copyright (c) 1997, Electric Nevada
|Gifford Pinchot, historical figure for American conservation and 'wise use' had a point of view that would reduce modern-day Sierra Clubbers to spittle-sputtering apoplexy.|
| Pinchot also had a streak of
patronizing "big man, little man" socialism
wide enough to turn the stomachs of many modern
In fact, any modern American
From the book:
What happens to the home seeker? When a National Forest is created the home maker is not interfered with in the least. In the first place, before the Forest is created, agricultural lands are carefully excluded from the boundaries. It often happens, however, that there are little patches of agricultural land so located within the boundaries that it is impossible to cut them out. Such lands are open to settlement... The home seeker can travel all through a Forest, pick out the agricultural land he wants for a home, apply for it, have it listed, settle upon
it when listed, enter it, build his home, cultivate his fields, patent it, and cultivate his fields, patent it, and spend the rest of his days there... A National Forest, then, does not in the least shut out real settlement. It encourages it. The more settlers, the more men on hand to fight fires, the better protection the Forest will get, and the better and fuller will be the use of all its resources.
TO THE PROSPECTOR AND MINER
What happens to prospecting and mining? They go on just as if there were no National Forest there. The prospector is absolutely free to travel about and explore just as much as he pleases and wherever he pleases, without asking anybody's permission. When he strikes mineral he can stake out, locate, record, and develop just as many claims as he thinks are worth while, precisely as he would on the public domain. If he wants to get patent to any of them, he can do so. The only thing he must be careful about is to obey the law and not take up claims merely for the timber on them ... Claims can be developed and turned into paying mines just as anywhere else. A National Forest does not affect this work in the least, except that it keeps timer in the country for the use of the mines when they need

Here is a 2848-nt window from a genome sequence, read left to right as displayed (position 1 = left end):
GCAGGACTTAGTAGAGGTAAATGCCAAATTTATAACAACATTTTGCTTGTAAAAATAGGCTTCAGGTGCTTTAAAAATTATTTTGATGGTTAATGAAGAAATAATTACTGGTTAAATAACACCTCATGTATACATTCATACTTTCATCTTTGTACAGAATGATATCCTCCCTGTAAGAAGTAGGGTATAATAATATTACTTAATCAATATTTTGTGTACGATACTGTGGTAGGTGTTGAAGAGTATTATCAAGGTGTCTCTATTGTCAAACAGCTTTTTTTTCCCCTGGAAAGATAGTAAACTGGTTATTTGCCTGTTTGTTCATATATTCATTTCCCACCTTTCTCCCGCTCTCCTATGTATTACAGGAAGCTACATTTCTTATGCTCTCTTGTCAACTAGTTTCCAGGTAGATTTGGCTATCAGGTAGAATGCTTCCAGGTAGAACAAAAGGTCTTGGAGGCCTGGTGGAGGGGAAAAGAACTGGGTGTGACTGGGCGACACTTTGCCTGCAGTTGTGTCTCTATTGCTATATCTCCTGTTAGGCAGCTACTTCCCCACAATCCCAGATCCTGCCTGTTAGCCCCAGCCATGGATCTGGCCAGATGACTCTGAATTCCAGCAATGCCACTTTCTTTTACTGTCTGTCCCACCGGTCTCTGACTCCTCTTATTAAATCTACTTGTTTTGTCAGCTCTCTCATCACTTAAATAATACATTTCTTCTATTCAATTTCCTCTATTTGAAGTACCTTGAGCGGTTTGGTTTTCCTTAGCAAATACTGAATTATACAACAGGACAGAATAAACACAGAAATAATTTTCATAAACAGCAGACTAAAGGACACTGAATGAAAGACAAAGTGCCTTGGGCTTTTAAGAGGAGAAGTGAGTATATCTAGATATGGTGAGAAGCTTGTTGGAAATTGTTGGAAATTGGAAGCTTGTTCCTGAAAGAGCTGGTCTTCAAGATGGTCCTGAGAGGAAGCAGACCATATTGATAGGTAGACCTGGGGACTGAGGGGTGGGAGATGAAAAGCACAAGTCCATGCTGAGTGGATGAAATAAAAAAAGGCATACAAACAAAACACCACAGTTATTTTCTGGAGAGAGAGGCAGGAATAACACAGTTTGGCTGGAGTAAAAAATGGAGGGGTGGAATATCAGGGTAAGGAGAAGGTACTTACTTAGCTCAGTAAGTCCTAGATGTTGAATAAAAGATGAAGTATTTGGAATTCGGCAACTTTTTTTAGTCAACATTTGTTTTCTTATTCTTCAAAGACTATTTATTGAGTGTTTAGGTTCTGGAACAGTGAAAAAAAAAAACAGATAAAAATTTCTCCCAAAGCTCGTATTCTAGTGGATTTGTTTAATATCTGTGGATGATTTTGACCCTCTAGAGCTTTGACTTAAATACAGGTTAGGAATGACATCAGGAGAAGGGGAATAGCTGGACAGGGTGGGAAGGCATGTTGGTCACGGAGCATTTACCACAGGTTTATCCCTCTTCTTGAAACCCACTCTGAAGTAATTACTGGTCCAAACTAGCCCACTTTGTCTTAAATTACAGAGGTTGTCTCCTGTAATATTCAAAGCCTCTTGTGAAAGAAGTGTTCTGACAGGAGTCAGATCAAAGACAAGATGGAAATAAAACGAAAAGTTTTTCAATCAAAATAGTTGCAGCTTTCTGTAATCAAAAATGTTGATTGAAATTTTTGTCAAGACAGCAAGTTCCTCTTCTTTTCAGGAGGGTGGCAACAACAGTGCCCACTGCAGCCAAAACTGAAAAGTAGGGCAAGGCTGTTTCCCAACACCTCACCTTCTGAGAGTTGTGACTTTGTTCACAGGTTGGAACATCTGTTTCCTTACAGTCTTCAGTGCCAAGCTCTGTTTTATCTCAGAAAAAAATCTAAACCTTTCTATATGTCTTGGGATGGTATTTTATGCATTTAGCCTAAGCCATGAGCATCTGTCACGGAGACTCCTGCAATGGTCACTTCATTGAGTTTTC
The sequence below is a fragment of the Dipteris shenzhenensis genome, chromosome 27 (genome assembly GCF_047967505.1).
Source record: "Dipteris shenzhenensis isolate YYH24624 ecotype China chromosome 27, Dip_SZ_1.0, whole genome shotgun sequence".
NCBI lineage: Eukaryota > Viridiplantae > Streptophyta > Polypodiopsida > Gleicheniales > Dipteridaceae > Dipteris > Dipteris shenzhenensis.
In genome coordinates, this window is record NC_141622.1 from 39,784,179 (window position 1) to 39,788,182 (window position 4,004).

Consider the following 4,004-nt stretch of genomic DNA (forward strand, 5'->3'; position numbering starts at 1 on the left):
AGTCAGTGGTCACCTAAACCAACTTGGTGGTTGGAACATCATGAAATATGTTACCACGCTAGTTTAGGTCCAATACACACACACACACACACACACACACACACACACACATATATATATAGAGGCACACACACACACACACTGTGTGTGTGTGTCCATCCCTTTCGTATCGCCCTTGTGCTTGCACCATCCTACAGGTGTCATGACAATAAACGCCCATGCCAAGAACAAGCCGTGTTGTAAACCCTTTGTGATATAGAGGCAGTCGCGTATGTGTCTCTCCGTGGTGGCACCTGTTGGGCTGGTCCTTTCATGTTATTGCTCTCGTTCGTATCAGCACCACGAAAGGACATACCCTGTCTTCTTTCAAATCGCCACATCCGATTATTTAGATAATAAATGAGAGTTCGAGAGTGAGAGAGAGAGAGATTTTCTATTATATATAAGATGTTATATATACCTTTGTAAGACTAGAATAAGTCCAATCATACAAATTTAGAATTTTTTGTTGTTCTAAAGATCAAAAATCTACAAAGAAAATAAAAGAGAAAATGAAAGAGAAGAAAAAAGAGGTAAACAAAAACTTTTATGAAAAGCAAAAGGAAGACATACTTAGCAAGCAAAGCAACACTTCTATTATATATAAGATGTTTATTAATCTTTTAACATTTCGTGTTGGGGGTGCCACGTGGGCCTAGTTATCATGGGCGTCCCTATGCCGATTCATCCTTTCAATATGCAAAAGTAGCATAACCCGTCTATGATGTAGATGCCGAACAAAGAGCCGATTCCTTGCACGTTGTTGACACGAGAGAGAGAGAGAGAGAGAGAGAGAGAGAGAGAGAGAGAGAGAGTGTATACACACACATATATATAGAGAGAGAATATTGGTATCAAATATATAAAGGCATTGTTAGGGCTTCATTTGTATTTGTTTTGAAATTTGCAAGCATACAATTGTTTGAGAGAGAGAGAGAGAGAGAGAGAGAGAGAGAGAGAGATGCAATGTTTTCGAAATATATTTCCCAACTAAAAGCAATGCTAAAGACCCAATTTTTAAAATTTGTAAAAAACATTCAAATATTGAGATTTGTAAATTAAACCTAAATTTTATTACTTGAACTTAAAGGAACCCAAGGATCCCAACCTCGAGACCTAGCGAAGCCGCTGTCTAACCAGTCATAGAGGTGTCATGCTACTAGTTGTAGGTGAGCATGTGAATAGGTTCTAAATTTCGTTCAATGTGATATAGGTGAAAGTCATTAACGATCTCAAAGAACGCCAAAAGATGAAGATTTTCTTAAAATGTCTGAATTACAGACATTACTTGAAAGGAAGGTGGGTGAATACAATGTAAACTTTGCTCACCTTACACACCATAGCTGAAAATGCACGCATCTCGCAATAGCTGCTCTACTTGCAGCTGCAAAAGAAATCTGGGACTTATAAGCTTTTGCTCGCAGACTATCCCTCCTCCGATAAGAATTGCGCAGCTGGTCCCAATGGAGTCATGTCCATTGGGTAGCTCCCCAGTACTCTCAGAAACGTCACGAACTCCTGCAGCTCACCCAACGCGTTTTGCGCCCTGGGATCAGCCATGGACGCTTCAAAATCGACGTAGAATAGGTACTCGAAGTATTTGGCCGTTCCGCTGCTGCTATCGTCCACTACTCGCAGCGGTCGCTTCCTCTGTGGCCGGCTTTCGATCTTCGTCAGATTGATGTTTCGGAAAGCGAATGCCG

TO THE USER OF TIMBER
What happens to the timber and wood? ...are the
timber and wood locked up? Very far from it. The timber
is there to be used, now and in the future. It is given
away, for domestic use, to the man with a home and to the
prospector developing his claim. They get it for the
asking, free of charge. When wanted for commercial
purposes, timber is sold to the small man and to the big
man---sold promptly and at a reasonable cost. The small
man can buy a few thousand feet; the big man can buy many
million feet, provide it is a good thing for all the
people to let him purchase a large amount, but not
and hold it, because he is shoved aside by the big timber corporations with which he can not compete. On National Forests the Government holds the timber with a special view to its use by the small user...
TO THE USER OF THE RANGE
What happens to the range?Most of the timber land in
the West is good range for live stock. This range has to
be included in the National Forests, because it goes with
the timber and can not be separated from it.
... In the use of the range National Forests work first to protect the settler and home builder. They make sure, before everything else, that he
TO USE WELL ALL THE LAND.
There are many other incidental uses which National Forests help to bring about and greatly assist. Of course the land itself should be put to the best use. As already mentioned, it is used as sites for all kinds of commercial enterprises, and is open to improvements such as the construction of railroads, wagon roads, trails, canals, reservoirs, and telephone and power lines. All kinds of development work are benefited by National
Forests, because they make sure, so far as can be, that
timber and wood are keep on hand ready for use instead of
being burned up or shipped out of the
country, and that the flow of water is kept even and
steady for power and other purposes. The conservation
(which means simply the wise use) of all the various
resources of the Forests, especially of the water, means
a great gain in dollars and cents to many commercial
enterprises, the water-power companies in particular. The
protection of the forest at the heads of streams means a
prosperous life to such companies, for it assures them a
steady and clear flow of water. The destruction or misuse
of the Forest means failure, for it carries with it
flood, silt, and drought....
MANAGEMENT BY THE PEOPLE
National Forests are made for and
owned by the people. They should also be managed by the people. They are made, not to give the officers in charge of them a chance to work out theories, but to give the people who use them, and those who are affected by their use, a chance to work out their best profit...
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